Mass. lawmakers prep for Kennedy successor hearing
STEVE LEBLANC | 9/6/2009, 6:27 p.m.
BOSTON (AP) -- Democratic and Republican lawmakers are gearing up for a contentious public hearing over a bill that would allow Gov. Deval Patrick to name a temporary replacement for the late Sen. Kennedy's vacant U.S. Senate seat. Before his death last month from brain cancer, Kennedy sent a letter to Patrick, Senate President Therese Murray and House Speaker Robert DeLeo to ask lawmakers to change state law to allow an interim Senate appointment to serve until a special election can be held.
Patrick, who has scheduled the Senate election for Jan. 19, supports the change saying Massachusetts needs two voices in the Senate during the next five months.
Key Democrats in the Senate - including Majority Leader Harry Reid and John Kerry, D-Mass. - also support the interim appointment as they prepare for debate on President Barack Obama's health care overhaul.
But Republicans point out that just five years ago, the Democrat-controlled Massachusetts House and Senate changed the state law to block then-Gov. Mitt Romney from naming a fellow Republican to fill the seat if Kerry, the Democrats' presidential nominee, won his White House campaign.
Previously, the governor was allowed to appoint a nominee until the next general election. As part of the 2004 change, Democratic lawmakers also blocked the possibility of Romney naming an interim senator.
Neither DeLeo nor Murray have said whether they support changing the law.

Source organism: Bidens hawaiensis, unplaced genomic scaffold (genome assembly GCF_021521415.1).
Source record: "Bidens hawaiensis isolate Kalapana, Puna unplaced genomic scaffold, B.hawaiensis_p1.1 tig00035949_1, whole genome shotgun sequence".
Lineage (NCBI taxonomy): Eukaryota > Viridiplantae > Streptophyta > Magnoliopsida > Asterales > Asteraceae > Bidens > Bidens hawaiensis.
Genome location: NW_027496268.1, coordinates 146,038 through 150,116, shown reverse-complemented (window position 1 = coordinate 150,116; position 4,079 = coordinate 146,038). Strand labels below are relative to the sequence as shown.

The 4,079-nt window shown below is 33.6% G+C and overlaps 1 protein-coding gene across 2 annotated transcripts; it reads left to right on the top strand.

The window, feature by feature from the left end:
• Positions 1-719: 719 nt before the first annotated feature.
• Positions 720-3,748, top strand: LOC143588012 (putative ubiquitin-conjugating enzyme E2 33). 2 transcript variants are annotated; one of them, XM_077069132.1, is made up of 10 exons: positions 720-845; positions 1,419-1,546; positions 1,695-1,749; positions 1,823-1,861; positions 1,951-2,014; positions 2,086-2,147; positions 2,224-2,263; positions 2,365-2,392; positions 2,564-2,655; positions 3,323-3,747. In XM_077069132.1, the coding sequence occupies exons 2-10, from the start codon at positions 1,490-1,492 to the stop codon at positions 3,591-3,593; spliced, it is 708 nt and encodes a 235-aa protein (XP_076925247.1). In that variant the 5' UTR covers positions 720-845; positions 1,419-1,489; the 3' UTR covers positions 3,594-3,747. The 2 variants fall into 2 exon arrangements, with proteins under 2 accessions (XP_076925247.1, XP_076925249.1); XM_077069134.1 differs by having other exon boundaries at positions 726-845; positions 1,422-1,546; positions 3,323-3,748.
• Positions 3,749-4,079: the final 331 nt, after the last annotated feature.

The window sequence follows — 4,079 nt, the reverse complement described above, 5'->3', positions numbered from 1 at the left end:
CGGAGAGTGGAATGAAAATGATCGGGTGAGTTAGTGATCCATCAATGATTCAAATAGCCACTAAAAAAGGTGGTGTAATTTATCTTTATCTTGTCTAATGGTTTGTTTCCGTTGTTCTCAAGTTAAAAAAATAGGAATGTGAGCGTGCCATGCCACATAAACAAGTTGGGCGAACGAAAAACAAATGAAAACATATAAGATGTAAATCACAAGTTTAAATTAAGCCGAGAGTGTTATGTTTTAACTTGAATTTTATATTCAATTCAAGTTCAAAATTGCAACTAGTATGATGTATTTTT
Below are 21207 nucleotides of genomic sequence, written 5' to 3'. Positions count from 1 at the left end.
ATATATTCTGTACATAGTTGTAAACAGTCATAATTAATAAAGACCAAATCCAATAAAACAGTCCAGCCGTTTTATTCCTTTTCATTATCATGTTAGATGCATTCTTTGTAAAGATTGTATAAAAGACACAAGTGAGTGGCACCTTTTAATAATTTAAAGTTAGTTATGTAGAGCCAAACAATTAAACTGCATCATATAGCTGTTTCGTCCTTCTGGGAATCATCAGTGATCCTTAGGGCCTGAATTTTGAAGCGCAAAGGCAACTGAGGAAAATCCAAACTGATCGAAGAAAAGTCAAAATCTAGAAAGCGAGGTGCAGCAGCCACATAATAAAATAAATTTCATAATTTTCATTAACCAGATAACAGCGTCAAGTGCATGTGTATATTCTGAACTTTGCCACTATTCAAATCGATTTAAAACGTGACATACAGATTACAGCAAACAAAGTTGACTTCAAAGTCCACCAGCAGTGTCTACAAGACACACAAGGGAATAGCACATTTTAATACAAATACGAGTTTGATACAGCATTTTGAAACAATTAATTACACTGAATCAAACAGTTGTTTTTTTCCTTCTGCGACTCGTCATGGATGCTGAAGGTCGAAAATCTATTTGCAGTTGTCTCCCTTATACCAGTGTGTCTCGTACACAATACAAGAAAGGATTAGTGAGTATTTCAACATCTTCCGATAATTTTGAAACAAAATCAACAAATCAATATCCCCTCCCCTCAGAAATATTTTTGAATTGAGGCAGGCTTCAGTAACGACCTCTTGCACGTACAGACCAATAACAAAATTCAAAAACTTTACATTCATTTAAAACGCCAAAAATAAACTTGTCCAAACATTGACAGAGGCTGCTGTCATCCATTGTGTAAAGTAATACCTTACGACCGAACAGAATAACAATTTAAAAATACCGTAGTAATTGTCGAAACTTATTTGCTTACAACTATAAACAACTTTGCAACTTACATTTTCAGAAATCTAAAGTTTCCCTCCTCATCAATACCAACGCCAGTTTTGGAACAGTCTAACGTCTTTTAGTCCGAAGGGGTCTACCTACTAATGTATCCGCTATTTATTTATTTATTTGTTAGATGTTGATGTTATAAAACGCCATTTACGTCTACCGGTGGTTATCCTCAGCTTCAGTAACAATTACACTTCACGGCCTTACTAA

Tarah Donoghue, communications director for the Massachusetts Republican Party, said the GOP is urging activists to attend the hearing. The party is also circulating an online petition gathering names of those opposed to the bill via social networking sites like Twitter and Facebook.
"We are certainly organizing our concerned activist community so they can be heard at next week's hearing," she said. "Democrats want to change the law in their favor for the second time in five years."
Donoghue said opposition to the change extends beyond the borders of Massachusetts, noting that "Republicans nationwide are outraged about what's happening" here.
"We don't think it's right for Democrats to manipulate the law," she said.
John Walsh, chairman of the Massachusetts Democratic Party, rejected the charge of hypocrisy. The situation in 2009 is substantially different from 2004, he countered, including Kennedy's request that the governor extract a promise from the person he appoints not to run in the special election.
"This debate shouldn't be about what happened in 2004," Walsh said. "Really, the debate is what's good for the voters in 2009 going forward."
Patrick said the bill would include Kennedy's request that the person not run in the special election, but he conceded he couldn't legally block the appointee from changing his or her mind.
The focus of the hearing is a bill filed by Rep. Robert Koczera, D-New Bedford, that tries to get around the problem by only allowing the governor to name an interim senator after the deadline for qualifying for the special election has passed.
Walsh said opponents are focused only on what they say is the Democrats' shift in position and not on the substantive question of whether Massachusetts should go without two voices in the U.S. Senate during key debates this fall.
"The people of Massachusetts should have the benefit of two full Senate staffs to help with constituent services," Walsh said. "It's a reasonable request."
The hearing is scheduled for 1 p.m. Wednesday in Gardner Auditorium at the Statehouse.
The vacant Senate seat has drawn interest from lawmakers and a former professional baseball player.
Massachusetts Attorney General Martha Coakley formally announced her candidacy last week. Kennedy's nephew, former Rep. Joseph P. Kennedy II, has not said if he will run.
Other potential Democratic candidates include U.S. Reps. Michael Capuano, John Tierney and Stephen Lynch. Potential Republican candidates include former Lt. Gov. Kerry Healey and state Sen. Scott Brown.
Former Boston Red Sox pitcher Curt Schilling is weighing an independent campaign.